Americans don’t like Congress, but keep sending the same people to D.C.
Ironically, most polling shows that we Americans hold our Congress in very low esteem, yet seem to continually send representatives to Washington, D.C. on the basis of a handful of issues, not whether we think that they can do the job effectively.
I think that’s a mistake. Again, as I did yesterday with my take on local state legislative races, I’m giving you my opinion on the five federal races. Again, these are not the endorsement or opinion of The Times as a whole, but just my personal point of view. You are welcome to (and likely will) take issue with some or all of what I say.
U.S. House of Representatives
16th District: This is a surprisingly easy pick. There’s a pretty large number of things I disagree with Rep. Joe Pitts on. He’s probably too conservative for the population of the area, which tends to be fiscally conservative and socially moderate. But, I will say this: he gets around. He doesn’t hide in his office — despite claims to the contrary. He knows his way around D.C.
Ayrana Strader is clearly a smart, young woman. I certainly appreciate her service to country. My concern is her utter lack of experience in holding public office. While we might prefer her take on any number of issues, I doubt in her ability to get the job done if elected — Congress is not exactly entry-level in politics.
While we could wish for Joe Pitts to moderate his views to better match those of his district, Strader just doesn’t seem ready for prime time.
Reluctantly, we’d vote for Pitts.
7th District: If the horrific gerrymandering of the 7th District were the only issue, George Badey would be our pick over Patrick Meehan.
Of course, it’s not. While Meehan is a pro in the world of politics, having been a Delaware County District Attorney and a U.S. Attorney, he seems to have a lot of trouble connecting with the average voter. A large swatch of people don’t seem to know who he is and why he’s running, an unforgivable sin considering his bankroll and a new congressional district designed just for him.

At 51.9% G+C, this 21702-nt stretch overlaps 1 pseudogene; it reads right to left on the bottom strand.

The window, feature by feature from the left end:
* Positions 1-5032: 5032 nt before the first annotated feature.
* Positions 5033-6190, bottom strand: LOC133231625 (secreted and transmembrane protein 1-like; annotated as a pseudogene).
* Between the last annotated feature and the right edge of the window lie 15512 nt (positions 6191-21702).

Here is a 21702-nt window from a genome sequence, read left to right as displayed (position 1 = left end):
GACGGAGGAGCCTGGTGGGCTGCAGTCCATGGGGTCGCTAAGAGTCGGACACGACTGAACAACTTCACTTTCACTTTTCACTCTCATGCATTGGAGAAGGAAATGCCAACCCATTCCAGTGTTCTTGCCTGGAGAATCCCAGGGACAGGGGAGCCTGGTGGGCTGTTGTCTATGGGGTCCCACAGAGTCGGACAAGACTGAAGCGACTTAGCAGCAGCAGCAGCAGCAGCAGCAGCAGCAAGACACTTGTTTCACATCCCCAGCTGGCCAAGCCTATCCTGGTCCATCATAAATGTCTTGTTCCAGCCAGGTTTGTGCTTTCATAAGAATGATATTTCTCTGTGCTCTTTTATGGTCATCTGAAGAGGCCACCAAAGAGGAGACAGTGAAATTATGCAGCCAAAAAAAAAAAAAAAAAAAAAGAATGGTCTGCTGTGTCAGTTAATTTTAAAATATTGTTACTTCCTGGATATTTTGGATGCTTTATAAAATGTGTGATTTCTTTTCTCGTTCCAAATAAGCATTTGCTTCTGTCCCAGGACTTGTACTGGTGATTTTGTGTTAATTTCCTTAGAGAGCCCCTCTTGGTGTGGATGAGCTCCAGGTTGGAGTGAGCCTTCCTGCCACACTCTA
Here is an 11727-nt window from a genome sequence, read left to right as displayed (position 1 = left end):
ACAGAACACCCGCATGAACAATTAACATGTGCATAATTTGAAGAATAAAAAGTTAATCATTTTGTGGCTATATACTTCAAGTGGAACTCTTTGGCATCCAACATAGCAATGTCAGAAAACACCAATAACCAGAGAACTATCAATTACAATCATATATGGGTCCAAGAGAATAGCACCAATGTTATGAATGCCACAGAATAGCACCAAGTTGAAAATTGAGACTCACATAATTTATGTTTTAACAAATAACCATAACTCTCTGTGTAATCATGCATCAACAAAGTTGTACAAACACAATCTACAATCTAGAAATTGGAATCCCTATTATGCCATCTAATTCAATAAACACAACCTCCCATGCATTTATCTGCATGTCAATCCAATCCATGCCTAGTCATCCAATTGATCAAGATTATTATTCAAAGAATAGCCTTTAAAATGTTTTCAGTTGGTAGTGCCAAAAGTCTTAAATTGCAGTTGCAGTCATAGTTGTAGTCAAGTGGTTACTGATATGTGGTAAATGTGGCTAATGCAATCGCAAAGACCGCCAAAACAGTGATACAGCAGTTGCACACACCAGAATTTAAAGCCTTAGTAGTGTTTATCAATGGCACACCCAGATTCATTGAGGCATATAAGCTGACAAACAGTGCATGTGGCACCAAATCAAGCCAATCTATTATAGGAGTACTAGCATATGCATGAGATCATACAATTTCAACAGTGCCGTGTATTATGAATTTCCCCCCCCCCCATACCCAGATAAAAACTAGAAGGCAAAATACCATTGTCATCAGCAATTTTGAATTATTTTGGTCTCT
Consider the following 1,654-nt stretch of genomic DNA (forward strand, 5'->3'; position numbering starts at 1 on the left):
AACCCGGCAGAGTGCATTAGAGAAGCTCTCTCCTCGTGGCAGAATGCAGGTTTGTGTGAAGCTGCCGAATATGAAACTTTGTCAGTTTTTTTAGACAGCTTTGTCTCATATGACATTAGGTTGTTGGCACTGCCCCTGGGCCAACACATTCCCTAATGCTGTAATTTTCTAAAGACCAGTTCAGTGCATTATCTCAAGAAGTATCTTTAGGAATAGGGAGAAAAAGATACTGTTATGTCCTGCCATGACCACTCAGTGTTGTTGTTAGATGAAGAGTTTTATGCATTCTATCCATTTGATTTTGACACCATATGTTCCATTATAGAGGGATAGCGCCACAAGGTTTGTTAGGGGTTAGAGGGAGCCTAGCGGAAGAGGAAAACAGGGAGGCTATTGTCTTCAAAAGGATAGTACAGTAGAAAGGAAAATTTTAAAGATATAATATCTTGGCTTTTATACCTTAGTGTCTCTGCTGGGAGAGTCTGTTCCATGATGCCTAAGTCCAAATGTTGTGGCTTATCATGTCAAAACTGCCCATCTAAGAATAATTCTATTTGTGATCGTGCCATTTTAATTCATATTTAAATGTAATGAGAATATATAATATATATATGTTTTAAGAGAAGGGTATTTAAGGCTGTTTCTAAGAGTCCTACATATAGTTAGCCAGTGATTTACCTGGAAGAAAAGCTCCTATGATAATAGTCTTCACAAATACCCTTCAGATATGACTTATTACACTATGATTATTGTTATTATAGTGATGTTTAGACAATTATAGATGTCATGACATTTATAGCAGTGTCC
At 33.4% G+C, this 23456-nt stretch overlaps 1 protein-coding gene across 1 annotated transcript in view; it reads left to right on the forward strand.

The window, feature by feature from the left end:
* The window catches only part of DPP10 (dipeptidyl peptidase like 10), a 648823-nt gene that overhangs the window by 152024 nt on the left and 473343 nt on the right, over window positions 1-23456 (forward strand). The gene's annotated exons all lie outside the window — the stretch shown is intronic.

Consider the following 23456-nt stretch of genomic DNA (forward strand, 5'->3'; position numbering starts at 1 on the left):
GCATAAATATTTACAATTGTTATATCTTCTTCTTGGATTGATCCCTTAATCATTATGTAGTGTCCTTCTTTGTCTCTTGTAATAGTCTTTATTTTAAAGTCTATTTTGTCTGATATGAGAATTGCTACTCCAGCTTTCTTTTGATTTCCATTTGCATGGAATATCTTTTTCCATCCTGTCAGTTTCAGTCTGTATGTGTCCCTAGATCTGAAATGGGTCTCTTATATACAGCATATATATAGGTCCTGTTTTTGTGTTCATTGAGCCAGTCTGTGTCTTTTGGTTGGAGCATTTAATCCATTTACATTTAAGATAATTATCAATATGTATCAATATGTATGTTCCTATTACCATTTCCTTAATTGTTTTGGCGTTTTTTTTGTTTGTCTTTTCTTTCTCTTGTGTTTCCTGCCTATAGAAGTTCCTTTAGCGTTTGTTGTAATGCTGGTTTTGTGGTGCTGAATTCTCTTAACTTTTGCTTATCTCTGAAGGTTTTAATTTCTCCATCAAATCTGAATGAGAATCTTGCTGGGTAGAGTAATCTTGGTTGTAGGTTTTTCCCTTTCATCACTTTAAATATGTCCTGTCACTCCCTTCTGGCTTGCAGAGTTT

Badey seems like an earnest guy, maybe a bit of an old-school pol — the kind of guy who can give a stemwinder, but then find a way to work with the guys on the other side of the aisle. Like Pitts, he might be a bit out of the political leanings of the district, in this case too liberal, but I get the sense he’d be a fighter for the district regardless of ideology.
As an attorney, he has a better sense of the deal. I’m not thrilled with his lack of experience, but Meehan’s skills and experience don’t seem evident after one term, either.
George Badey gets my vote, Tuesday.
6th District: They keep coming for Jim Gerlach, but somehow he survives.
I think I know how: Gerlach is a sheep in wolf’s clothing. He mostly bangs the drum on conservative issues, but at the heart of things he’s pretty moderate and matches up with the larger views of the area as a whole. I don’t know that’s he’s wildly effective — after a number of years, he’s not a prominent member. But he knows constituent services, skills honed as a state representative and state senator and he does a solid job.
Manan Trevedi is a bright, personable man. Personally, I tend to agree with him more than Gerlach on the issues. But again, Congress isn’t an entry-level job. I’d be more comfortable sending Trivedi to Washington if he had some sort of elective experience. We face too many issues right now to allow much in the way of time for on the job training.
While I think the 6th District would be well served with either man, I give the edge to Gerlach.
Just on the basis of his terrible campaign to date, U.S. Senator Bob Casey Jr. probably deserves to lose.
But l think he’s a better senator than politician and like many, thought Republican Tom Smith would be an easy opponent. However, the self-made millionaire has poured his own money into the campaign and is making Casey sweat.
Truthfully, it’s hard to take Smith seriously, though. Its one thing to be a conservative, as U.S. Senator Pat Toomey is, and to embrace the extreme positions of the Tea Party. Interestingly, despite seeming philosophical differences, Casey and Toomey have been an effective paring in the U.S. Senate, working together on behalf of the commonwealth.
I can’t see Smith — despite being a fellow Republican — playing as well with others and not pandering to the extreme and sometimes bizarre policy positions embraced by the Tea Party.
One would hope Casey learns not to take anything — or anyone — for granted in the future, but he deserves another term in the U.S. Senate.
I’ll be voting for Bob Casey Jr.
Tomorrow: the race for the White House.